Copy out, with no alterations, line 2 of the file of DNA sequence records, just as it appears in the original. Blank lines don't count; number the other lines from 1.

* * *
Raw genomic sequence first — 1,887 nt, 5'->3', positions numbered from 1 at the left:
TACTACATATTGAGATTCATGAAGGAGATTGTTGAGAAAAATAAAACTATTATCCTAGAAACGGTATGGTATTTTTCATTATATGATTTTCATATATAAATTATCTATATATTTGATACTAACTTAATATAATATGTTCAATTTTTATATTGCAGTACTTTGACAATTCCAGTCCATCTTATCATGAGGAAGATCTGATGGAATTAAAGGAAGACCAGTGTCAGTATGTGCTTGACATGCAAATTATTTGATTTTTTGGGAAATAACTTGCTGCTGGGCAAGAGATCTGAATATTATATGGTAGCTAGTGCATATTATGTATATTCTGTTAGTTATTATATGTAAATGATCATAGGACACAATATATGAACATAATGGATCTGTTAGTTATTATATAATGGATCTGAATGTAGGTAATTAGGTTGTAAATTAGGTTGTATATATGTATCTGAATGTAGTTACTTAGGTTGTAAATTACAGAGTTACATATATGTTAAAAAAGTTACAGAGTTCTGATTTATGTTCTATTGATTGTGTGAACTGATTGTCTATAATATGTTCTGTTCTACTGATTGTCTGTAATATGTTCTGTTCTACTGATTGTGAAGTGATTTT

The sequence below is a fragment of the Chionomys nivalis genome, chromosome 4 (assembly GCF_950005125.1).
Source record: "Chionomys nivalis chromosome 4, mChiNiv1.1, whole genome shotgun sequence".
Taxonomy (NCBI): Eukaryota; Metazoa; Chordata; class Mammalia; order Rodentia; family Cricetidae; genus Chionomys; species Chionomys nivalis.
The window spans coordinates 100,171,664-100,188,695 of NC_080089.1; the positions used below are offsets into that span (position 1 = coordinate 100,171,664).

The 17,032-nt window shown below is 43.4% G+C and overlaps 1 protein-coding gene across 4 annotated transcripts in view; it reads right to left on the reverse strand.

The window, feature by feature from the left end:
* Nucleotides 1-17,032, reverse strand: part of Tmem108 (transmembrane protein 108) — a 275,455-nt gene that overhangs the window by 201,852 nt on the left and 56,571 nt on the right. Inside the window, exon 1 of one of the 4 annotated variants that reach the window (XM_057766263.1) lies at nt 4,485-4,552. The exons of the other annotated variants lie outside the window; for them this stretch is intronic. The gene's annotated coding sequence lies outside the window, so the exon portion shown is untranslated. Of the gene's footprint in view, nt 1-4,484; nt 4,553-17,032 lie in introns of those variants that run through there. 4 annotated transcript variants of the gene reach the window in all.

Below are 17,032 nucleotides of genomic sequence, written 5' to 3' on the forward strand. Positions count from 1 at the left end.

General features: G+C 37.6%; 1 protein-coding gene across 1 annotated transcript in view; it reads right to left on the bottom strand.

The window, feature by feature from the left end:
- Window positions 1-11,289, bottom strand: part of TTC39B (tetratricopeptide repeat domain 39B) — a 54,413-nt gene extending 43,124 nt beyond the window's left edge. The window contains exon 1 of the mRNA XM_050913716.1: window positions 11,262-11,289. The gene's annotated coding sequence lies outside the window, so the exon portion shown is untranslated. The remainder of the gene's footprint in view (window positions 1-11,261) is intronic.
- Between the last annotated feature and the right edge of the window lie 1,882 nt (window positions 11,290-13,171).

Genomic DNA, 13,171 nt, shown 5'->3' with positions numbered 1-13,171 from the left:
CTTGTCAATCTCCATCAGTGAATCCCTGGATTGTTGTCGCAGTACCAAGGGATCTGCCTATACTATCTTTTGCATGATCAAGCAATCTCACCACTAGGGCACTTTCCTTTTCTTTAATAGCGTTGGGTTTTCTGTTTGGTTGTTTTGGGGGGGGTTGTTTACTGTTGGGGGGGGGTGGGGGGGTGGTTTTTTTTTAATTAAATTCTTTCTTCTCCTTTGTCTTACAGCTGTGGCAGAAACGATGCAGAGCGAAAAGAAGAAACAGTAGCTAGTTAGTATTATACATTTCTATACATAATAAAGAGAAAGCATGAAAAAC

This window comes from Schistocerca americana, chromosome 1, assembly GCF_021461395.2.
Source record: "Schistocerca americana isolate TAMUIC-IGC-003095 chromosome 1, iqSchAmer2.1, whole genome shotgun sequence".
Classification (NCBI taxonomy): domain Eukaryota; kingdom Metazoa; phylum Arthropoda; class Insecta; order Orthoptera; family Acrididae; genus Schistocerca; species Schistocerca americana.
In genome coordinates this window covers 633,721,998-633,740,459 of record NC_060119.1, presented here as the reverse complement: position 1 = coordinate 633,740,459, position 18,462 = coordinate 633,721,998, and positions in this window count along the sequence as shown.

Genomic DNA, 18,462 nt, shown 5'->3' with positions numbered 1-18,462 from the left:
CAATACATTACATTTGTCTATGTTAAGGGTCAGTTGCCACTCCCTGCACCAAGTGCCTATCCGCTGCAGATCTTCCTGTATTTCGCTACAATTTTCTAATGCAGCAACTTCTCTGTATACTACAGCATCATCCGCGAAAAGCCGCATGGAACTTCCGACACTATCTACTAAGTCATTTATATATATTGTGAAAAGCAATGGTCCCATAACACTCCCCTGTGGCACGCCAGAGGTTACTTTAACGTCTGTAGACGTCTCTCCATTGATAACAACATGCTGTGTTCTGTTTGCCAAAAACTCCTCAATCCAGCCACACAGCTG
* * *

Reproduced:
TACTACATATTGAGATTCATGAAGGAGATTGTTGAGAAAAATAAAACTATTATCCTAGAAACGGTATGGTATTTTTCATTATATGATTTTCATATATAAATTATCTATATATTTGATACTAACTTAATATAATATGTTCAATTTTTATATTGCAGTACTTTGACAATTCCAGTCCATCTTATCATGAGGAAGATCTGATGGAATTAAAGGAAGACCAGTGTCAGTATGTGCTTGACATGCAAATTATTTGATTTTTTGGGAAATAACTTGCTGCTGGGCAAGAGATCTGAATATTATATGGTAGCTAGTGCATATTATGTATATTCTGTTAGTTATTATATGTAAATGATCATAGGACACAATATATGAACATAATGGATCTGTTAGTTATTATATAATGGATCTGAATGTAGGTAATTAGGTTGTAAATTAGGTTGTATATATGTATCTGAATGTAGTTACTTAGGTTGTAAATTACAGAGTTACATATATGTTAAAAAAGTTACAGAGTTCTGATTTATGTTCTATTGATTGTGTGAACTGATTGTCTATAATATGTTCTGTTCTACTGATTGTCTGTAATATGTTCTGTTCTACTGATTGTGAAGTGATTTT